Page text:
• Heart Valve Problems


    The heart's valves regulate the direction and flow of the blood that replenishes the oxygen supply throughout your body. But when the valves are defective or don't work the way they should, it can put your heart and other organs at risk. Click here to go to a video that shows how the hearts valves are supposed to work and what can sometimes go wrong.

    While you go about your business each day, your heart is working hard behind the scenes to keep you alive and active. The heart is an amazing muscle that moves blood to and from the heart and lungs, and throughout your body, with the help of four valves (the tricuspid, pulmonary, mitral, and aortic) that open and close with each beat of your heart, controlling the direction of blood flow.

    Click here to learn more about the structure of the heart, its valves, and how they work.

    Unfortunately, even the most impressive structures, such as the heart, can have problems. Valves don’t always work the way they should. If a valve is not formed properly from birth (congenital valve disease) or if it is damaged at some point after birth from age or disease (acquired valve disease), the vital organs, such as the brain and kidneys, may not get the oxygen-rich blood they need to function. Heart valve disease (sometimes called valvular heart disease) can strain the heart, too. The heart has to work harder to compensate for the faulty valve, which can weaken the heart and increase the risk of heart failure (a condition where the heart doesn’t fill up with enough blood or pump enough blood to supply the body with the oxygen and nutrients that it needs) or sudden cardiac arrest (when the heart stops beating). A heart valve problem can also increase the risk of blood clots, which can cause a stroke.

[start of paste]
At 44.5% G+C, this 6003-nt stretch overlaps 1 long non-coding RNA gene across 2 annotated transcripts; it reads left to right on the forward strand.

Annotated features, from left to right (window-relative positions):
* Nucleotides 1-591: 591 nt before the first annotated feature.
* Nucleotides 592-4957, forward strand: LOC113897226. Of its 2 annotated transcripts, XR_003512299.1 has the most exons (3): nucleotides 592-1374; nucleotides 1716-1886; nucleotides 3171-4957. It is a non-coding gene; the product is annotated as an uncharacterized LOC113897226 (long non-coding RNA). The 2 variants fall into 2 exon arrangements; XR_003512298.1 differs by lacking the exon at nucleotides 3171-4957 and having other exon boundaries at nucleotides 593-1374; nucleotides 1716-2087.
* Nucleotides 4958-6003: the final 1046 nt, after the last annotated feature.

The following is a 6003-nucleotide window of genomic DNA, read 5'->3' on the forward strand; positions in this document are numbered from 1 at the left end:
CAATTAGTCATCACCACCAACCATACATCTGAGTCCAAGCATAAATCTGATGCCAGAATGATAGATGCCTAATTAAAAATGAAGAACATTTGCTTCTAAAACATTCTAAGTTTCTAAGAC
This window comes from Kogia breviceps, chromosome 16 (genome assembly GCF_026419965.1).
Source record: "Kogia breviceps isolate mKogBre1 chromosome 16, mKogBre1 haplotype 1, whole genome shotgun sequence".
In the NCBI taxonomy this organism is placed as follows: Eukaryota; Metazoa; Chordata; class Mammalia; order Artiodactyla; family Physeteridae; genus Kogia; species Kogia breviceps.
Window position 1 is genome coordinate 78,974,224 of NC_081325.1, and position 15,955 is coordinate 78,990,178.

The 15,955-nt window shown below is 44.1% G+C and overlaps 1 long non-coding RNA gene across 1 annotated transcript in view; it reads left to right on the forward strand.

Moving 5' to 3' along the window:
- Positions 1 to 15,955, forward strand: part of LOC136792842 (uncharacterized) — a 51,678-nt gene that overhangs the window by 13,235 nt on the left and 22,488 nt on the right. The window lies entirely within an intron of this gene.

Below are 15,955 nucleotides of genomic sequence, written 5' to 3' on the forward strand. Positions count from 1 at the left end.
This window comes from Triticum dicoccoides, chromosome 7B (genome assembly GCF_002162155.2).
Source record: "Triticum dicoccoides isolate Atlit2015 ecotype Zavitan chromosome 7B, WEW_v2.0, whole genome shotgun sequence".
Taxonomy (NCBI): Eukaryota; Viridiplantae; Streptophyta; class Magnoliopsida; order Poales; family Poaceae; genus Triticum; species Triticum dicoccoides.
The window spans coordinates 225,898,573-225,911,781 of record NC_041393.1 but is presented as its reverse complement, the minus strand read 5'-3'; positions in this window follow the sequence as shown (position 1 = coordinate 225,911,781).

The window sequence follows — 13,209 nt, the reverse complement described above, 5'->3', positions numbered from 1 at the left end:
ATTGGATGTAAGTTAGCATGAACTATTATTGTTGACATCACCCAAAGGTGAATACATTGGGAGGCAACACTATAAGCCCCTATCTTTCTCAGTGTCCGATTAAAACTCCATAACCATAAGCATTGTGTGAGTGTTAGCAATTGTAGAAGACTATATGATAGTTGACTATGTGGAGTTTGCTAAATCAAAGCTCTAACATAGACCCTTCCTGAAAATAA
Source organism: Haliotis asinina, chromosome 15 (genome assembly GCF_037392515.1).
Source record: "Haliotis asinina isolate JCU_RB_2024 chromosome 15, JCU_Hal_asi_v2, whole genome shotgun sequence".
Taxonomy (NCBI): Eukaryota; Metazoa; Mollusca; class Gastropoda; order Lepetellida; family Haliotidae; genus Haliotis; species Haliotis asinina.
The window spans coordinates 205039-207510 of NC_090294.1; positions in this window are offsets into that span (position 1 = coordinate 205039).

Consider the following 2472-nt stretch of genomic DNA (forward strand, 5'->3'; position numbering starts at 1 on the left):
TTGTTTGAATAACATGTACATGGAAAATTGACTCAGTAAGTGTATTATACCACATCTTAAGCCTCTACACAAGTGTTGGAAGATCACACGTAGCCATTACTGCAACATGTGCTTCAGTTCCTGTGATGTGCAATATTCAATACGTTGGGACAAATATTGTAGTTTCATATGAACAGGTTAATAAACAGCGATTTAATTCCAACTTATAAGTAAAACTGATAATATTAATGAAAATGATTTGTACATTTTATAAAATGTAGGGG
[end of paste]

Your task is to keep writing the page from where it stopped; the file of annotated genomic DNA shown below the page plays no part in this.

Valve disease is sometimes referred to more generally as structural heart disease because valves are an important part of the make-up of the heart. The heart is a pump - a structure that needs valves to function properly -to keep blood flowing in the right direction.
      Sometimes people think valve disease is the same as coronary heart disease because valves and arteries are both involved in blood flow. Valves control blood flow through the heart; coronary arteries bring blood flow to the heart. But valve disease actually affects the structure and function of your heart. Valves are part of the heart - they keep blood flowing smoothly in the right direction. Heart disease, on the other hand, is a disease process that affects the heart. It refers to blockages or narrowing of the arteries - a process that over time restricts blood flow to the heart.

    Valve disease symptoms may be similar to symptoms of other serious medical conditions. One of the most common symptoms of valve disease, shortness of breath, can also be a symptom of a heart attack or a blood clot in the lung. If you think you might have a serious medical condition with your heart or lungs, don’t take a chance. 

    Call 911.